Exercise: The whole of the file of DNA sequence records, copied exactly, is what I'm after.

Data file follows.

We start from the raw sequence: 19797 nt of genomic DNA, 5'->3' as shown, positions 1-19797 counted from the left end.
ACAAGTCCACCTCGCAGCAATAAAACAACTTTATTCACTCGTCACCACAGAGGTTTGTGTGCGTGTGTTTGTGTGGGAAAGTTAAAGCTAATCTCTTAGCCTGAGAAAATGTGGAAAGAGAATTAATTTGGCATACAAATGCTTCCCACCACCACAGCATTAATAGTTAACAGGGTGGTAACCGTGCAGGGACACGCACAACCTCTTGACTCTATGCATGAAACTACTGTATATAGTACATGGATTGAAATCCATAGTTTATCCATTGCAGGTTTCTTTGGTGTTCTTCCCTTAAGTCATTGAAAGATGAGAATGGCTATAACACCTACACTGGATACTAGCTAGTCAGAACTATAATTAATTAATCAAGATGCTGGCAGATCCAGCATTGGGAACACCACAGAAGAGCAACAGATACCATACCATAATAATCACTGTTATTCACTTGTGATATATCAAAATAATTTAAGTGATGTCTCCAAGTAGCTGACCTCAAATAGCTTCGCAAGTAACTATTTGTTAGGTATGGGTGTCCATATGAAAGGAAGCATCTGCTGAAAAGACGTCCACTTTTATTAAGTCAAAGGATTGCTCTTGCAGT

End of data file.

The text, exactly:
We start from the raw sequence: 19797 nt of genomic DNA, 5'->3' as shown, positions 1-19797 counted from the left end.
ACAAGTCCACCTCGCAGCAATAAAACAACTTTATTCACTCGTCACCACAGAGGTTTGTGTGCGTGTGTTTGTGTGGGAAAGTTAAAGCTAATCTCTTAGCCTGAGAAAATGTGGAAAGAGAATTAATTTGGCATACAAATGCTTCCCACCACCACAGCATTAATAGTTAACAGGGTGGTAACCGTGCAGGGACACGCACAACCTCTTGACTCTATGCATGAAACTACTGTATATAGTACATGGATTGAAATCCATAGTTTATCCATTGCAGGTTTCTTTGGTGTTCTTCCCTTAAGTCATTGAAAGATGAGAATGGCTATAACACCTACACTGGATACTAGCTAGTCAGAACTATAATTAATTAATCAAGATGCTGGCAGATCCAGCATTGGGAACACCACAGAAGAGCAACAGATACCATACCATAATAATCACTGTTATTCACTTGTGATATATCAAAATAATTTAAGTGATGTCTCCAAGTAGCTGACCTCAAATAGCTTCGCAAGTAACTATTTGTTAGGTATGGGTGTCCATATGAAAGGAAGCATCTGCTGAAAAGACGTCCACTTTTATTAAGTCAAAGGATTGCTCTTGCAGT